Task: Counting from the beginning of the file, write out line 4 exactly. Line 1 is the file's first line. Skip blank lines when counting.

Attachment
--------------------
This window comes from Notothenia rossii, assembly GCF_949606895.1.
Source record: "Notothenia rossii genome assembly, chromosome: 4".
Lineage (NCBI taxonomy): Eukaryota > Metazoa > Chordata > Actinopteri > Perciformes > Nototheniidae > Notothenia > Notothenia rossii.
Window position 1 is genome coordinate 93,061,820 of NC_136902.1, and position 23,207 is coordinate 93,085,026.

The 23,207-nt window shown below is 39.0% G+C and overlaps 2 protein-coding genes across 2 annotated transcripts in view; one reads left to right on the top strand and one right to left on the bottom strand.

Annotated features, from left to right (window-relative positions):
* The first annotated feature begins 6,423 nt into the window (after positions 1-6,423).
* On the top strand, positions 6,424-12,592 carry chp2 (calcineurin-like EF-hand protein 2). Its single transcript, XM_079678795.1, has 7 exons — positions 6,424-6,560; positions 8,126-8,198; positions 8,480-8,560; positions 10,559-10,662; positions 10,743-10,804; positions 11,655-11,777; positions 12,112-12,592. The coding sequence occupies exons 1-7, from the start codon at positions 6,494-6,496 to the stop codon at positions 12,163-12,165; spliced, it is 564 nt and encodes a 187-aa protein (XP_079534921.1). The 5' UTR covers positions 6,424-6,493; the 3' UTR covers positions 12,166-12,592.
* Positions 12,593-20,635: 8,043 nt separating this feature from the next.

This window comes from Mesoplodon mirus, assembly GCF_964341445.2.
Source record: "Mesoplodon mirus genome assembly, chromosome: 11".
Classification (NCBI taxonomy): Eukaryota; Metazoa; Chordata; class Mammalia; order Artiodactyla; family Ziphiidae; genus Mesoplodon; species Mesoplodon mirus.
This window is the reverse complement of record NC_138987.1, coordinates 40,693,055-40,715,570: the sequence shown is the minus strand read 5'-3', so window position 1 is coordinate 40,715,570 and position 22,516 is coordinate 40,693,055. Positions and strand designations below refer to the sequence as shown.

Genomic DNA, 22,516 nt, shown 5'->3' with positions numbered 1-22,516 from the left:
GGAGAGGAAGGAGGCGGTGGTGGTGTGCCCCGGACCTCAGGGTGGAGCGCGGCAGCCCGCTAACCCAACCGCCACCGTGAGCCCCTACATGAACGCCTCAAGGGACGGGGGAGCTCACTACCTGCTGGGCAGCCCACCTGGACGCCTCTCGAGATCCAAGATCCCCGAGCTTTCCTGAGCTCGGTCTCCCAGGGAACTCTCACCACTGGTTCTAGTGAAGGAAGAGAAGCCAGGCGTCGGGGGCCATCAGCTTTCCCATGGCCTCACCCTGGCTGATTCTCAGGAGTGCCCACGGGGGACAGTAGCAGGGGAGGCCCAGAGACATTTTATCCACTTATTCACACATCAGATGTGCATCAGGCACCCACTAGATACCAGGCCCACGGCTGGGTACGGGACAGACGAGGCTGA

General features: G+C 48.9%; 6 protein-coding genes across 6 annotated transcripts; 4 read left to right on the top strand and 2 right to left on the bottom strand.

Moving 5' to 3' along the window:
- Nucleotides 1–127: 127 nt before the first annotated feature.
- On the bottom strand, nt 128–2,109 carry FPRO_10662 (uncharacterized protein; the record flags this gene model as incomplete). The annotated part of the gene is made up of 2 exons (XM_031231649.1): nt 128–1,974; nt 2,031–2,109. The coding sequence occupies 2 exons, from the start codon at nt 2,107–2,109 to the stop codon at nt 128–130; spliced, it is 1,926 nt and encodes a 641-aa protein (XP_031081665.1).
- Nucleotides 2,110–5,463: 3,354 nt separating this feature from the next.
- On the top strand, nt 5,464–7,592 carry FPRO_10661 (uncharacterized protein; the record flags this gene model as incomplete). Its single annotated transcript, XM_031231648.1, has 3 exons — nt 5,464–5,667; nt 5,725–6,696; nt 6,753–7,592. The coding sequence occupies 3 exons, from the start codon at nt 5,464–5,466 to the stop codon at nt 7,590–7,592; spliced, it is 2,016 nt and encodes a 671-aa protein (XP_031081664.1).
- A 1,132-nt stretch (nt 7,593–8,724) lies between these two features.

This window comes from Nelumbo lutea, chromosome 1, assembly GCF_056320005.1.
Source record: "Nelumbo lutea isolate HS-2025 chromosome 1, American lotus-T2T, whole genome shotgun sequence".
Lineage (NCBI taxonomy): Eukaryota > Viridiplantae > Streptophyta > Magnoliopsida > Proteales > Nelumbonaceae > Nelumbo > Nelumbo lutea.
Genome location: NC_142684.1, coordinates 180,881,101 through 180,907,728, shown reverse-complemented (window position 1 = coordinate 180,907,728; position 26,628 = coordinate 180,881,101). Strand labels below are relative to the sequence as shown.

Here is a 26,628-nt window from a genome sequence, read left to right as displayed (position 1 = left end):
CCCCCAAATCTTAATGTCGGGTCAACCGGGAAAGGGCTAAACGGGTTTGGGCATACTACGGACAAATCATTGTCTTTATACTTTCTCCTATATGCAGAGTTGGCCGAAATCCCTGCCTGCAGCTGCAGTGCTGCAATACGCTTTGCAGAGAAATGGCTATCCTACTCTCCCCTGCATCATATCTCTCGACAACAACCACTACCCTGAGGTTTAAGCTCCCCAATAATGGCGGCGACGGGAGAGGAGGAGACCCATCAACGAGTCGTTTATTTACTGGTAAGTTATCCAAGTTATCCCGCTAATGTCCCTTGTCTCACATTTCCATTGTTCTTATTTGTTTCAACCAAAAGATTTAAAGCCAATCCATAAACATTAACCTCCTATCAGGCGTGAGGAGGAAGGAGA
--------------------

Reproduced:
Window position 1 is genome coordinate 93,061,820 of NC_136902.1, and position 23,207 is coordinate 93,085,026.